Universal // 1988 // 97 Minutes // Rated R
Reviewed by Judge Eric Profancik (Retired) // October 9th, 2009
The Ball is Back!
The little series that could, Phantasm has spawned three sequels over the years. Like many of its brethren, it appeals to a niche subset of the horror market. I think I've seen all four of the films, but I'm not completely certain. What I do know is that I have always had an unusual affection for the second movie in the series, and I'm delighted that after all these years it's finally making its way to DVD.
Upon surviving the harrowing events at Morningside Cemetery and Funeral Home, Mike (James LeGros, Ally McBeal) has spent the past few years in a mental hospital. Though he still believes the gruesome events did happen, he lies to the staff to get his release. Waiting for him is his best buddy and fellow survivor Reggie (Reggie Bannister, It Came from Trafalgar). As the two drive back home, Mike tells Reggie that he is having visions of the evil Tall Man (Angus Scrimm, Alias) and of an innocent young girl, Liz. Reggie is skeptical, but seeing their house blow up as they draw near, they realize that the Tall Man is back and won't leave them alone. The two set out to find the him and put an end to his enslaving the dead to use in another dimension.
Reasons are wide and varied why some movies attract you and stick with you. Those reasons usually skew a bit more to the bizarre when it comes to horror and slasher films, but it really just boils down to two things. First, you like the bad guy/killer -- like Freddy Krueger or the Tall Man; or second, you like the way people die -- as in The Final Destination series. For Phantasm it's mostly because of the Tall Man. He is just such an awesome looking guy, so naturally imposing and intimidating, you pray you never meet him in real life. Imagine going to a funeral home or cemetery and seeing this man there. It would send shivers down your spine.
But the Tall Man also has another ace up his sleeve: his instrument of death, the flying sphere (or ball). The sphere is an awesome way to kill people. Release the ball, watch it fly through the air giving accurate chase to the intended victim, see it impale and implant itself in someone's forehead, and then delight in the brain matter spewing out in a storm of effluence. Yummy! When you have a great killer and an excellent method of execution, you have a film that tickles your fancy. The Phantasm series is certainly not great cinema, but it is great fun.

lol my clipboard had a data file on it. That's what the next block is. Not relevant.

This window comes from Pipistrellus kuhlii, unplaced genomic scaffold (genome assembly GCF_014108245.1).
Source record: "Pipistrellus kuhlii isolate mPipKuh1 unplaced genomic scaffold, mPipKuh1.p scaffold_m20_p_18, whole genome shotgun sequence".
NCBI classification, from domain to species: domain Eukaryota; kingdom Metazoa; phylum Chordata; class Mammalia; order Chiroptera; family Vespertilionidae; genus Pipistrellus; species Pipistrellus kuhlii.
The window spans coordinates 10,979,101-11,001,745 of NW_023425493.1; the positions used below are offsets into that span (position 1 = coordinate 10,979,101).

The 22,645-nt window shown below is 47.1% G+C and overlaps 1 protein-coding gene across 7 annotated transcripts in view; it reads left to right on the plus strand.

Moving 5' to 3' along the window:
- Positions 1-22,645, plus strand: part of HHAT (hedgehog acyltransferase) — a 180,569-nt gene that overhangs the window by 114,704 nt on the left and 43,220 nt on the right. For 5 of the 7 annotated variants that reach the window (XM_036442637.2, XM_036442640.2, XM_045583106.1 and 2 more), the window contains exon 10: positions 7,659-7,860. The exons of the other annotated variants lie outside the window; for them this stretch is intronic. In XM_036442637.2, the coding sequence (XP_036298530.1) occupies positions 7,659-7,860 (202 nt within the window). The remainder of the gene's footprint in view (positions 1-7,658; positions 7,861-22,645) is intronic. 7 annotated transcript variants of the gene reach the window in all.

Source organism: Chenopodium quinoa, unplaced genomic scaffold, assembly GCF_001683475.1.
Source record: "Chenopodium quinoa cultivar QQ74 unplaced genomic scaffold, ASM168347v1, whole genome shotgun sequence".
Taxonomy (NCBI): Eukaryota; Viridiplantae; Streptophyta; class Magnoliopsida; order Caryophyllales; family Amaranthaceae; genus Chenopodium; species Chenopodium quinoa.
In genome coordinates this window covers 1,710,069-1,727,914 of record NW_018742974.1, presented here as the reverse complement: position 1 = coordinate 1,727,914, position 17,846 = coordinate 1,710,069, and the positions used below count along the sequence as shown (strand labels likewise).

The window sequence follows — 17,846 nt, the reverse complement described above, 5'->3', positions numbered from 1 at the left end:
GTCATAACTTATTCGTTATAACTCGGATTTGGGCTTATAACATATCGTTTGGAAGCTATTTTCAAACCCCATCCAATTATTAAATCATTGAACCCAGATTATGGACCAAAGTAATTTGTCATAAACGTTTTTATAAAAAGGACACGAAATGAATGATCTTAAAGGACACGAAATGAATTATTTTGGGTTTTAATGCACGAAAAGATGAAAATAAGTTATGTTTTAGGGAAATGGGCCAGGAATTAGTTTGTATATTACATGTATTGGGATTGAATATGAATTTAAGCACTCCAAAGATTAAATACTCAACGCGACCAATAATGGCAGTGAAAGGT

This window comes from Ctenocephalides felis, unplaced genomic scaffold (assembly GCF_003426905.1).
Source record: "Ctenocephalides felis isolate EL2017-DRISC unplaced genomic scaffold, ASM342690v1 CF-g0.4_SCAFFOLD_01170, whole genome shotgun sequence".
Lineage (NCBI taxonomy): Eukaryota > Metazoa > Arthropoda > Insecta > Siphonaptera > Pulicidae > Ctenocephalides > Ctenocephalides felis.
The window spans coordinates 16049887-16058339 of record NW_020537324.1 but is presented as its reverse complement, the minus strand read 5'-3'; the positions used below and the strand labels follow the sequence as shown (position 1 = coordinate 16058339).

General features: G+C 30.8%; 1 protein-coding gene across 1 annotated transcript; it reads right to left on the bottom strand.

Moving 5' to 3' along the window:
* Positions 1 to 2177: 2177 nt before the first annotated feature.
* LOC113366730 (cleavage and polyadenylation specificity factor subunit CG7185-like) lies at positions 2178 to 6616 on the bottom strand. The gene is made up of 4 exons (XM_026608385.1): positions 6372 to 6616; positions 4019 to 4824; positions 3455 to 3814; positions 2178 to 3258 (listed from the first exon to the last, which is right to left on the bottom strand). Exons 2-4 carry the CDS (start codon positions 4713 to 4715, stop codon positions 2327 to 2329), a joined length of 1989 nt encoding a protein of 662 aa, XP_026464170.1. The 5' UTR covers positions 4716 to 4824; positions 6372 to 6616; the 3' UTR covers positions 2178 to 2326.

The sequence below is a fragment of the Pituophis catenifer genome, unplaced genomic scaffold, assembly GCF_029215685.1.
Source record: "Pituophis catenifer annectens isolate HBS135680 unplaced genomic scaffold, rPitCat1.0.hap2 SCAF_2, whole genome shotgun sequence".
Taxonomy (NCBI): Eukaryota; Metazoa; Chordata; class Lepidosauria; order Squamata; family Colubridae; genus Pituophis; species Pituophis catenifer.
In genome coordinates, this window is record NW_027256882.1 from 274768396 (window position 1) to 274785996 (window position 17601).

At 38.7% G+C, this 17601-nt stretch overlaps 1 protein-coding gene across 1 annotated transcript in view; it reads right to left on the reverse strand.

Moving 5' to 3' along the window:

In all honesty, I don't know if I've seen all four films. It been ages since I saw the original, but I can't remember what happens in three or four. But that's not important because I've always had a soft spot for the second one. There's no good reason beyond what I said above, but I just like this film. (Maybe it's because as with a lightsaber I want one of those spheres.) It's just a cheap, silly little B-horror movie that is what it is and does it well. The original took the risk and made its mark in horror history, but the sequel doesn't carry on the tradition. It doesn't do anything new like its predecessor being another helping of the Tall Man and his sphere chasing the same people and killing them the same way. It's a creature of the eighties, giving in to those trappings as well with corny dialogue, big hair, and at least one gratuitous boobie shot.
Don Coscarelli is the man behind the sphere. He's brought us the Phantasm series and other cult favorites The Beastmaster and Bubba Ho-tep. If you've seen those others but not this series, then that should give you a clue as to what you'll get from this horror experience.
After many a year of being held back from DVD release (in some silly, convoluted bickering over rights and whatnot -- as the other three have been on DVD for years) fans can finally rejoice in completing their collection. What do you get with this release? On the side of the transfers, video is a 1.85:1 anamorphic print while audio is a Dolby Digital 2.0 stereo mix. Being a campy, older cult flick created on a flimsy budget, I wasn't expecting much from the video; but I was pleased with the transfer as it fared better than expectations. Though not especially rich and vibrant, colors are accurate; blacks are just average and lack crisp definition -- which is what you need with so many night shots. Contrast and definition are the surprising strength, coming together to show more detail than anticipated. Overall the picture is good but doesn't jump out at you, but I didn't notice any significant transfer errors. For that audio track, it's not spectacular but gets the job done. Dialogue is always clean and understandable, the cheesy soundtrack comes across clear, but the general presentation sounds a touch thin and tinny.
The DVD is practically barebones with just the trailer included. Such a cult favorite deserves just a little more to it.
You can't really say much against a niche, cult horror classic. As I said, you either like it or don't. Let me say that you don't need to have seen the original to pick up on this one. The first five or so minutes give a good recap of the first film (since there was a nine year gap between the two), allowing anyone to join in on the fun with the Tall Man.
Phantasm II is simple, shlocky fun. If you like horror films with a compelling antagonist, nifty methods of execution, and just a modicum of story, then this movie is for you. Too long absent from the digital medium, it's great to finally have the chance to own this one. If you're a fan, there's no reason to skip this disc. If you're new to the series, give it a spin. You'll like it.
Phantasm II is hereby found guilty of drilling without a license.
Review content copyright © 2009 Eric Profancik; Site layout and review format copyright © 1998 - 2016 HipClick Designs LLC
Scales of Justice
* 1.85:1 Anamorphic
* Dolby Digital 2.0 Stereo (English)
* English (SDH)
Running Time: 97 Minutes
Release Year: 1988
MPAA Rating: Rated R